Cancellation Policy

We witness many things that are upside down and backwards being treated like they are right-side-up and forwards, and we see a tool used in this process that is known as the “cancel culture.”

Essentially, what the cancel culture does is use whatever bad it can drudge up from a person’s past in order to discredit and marginalize them, defining their entire life around that moment.

Especially in this age of the Internet and instant communication, it can be easy to isolate a questionable comment or incident someone made decades ago and then resurrect it out of context (or, for the less scrupulous, to simply make it up) in the attempt to assassinate a person’s character and cancel the person’s credibility. We watched this take place during Supreme Court Justice Brett Kavanaugh’s confirmation hearing; he survived the relentless onslaught, but damage was done to him and his family.

As we find ourselves resisting the “woke” state forming around us, we see that none of us are safe from this. We have all made plenty of mistakes in our lives; there are things in our pasts that we are not particularly proud of and wish to forget – and hope are never resurrected – and we can have genuine regret and compunction for them.

However, this idea of a cancel culture is actually nothing new; what we are facing nowadays is simply a hijacked and backwards expression of it.

The original cancel culture arose in the mind and heart of God.

It began minutes after the sin of Adam and Eve, when God promised a Redeemer (cf. Gen. 3:15), and it would be realized four millennia later when Christ came and canceled upon the Cross humanity’s eternal debt of sin, meriting for us the grace of forgiveness for all our personal sins.

Quite unlike our modern bloodthirsty cancel culture that seeks to assassinate and destroy the person, God’s cancel culture is based on mercy that flows from the Blood of Christ. It seeks to assassinate and destroy our sins while redeeming the person in return, filling us with His very life of sanctifying grace, so much so that He wishes to come and make His abode in our souls.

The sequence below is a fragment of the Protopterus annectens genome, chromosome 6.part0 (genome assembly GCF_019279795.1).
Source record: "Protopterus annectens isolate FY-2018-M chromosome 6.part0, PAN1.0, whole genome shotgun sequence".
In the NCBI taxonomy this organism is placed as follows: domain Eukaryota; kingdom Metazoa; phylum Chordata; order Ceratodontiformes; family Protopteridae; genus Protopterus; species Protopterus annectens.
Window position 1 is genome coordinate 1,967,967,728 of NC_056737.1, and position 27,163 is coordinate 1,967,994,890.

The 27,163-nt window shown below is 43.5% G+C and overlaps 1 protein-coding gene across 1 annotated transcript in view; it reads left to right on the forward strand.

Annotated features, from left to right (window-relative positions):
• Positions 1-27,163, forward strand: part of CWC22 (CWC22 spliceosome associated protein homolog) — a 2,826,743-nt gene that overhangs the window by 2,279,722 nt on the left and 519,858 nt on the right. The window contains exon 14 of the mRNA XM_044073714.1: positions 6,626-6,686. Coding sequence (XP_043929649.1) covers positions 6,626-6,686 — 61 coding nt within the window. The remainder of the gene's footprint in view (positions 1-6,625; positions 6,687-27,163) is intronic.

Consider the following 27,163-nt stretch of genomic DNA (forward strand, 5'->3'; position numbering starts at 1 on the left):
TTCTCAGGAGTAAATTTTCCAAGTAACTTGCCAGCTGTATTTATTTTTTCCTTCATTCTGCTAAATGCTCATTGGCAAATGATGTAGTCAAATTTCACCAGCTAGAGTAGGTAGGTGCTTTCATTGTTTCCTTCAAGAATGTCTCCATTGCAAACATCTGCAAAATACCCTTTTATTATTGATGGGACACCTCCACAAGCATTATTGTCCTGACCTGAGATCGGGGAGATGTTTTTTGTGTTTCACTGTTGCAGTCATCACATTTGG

While the modern cancel culture tries to elicit and keep us in fear, God’s cancel culture is all about love and trust.

While the modern cancel culture tries to marginalize and admit only those who comply with its foolish party line, in God’s cancel culture all can approach, for, having been lifted up on the Cross, Christ wills to draw all to Himself.

No matter what may befall us in this life, regardless of the trials we may be asked by God to undergo, as Catholics we are citizens of heaven by Baptism and so must acclimate ourselves to the cancel culture characteristic of God’s Kingdom. Therefore, the good and frequent use of confession with true sorrow and a firm purpose of amendment is of great importance in our lives.

And that is where we find the most significant difference between these two cancel cultures.

Whereas the kingdom of “woke” strives to remember our sins, in the Kingdom of God, He chooses to forget them entirely.

September 4, 2020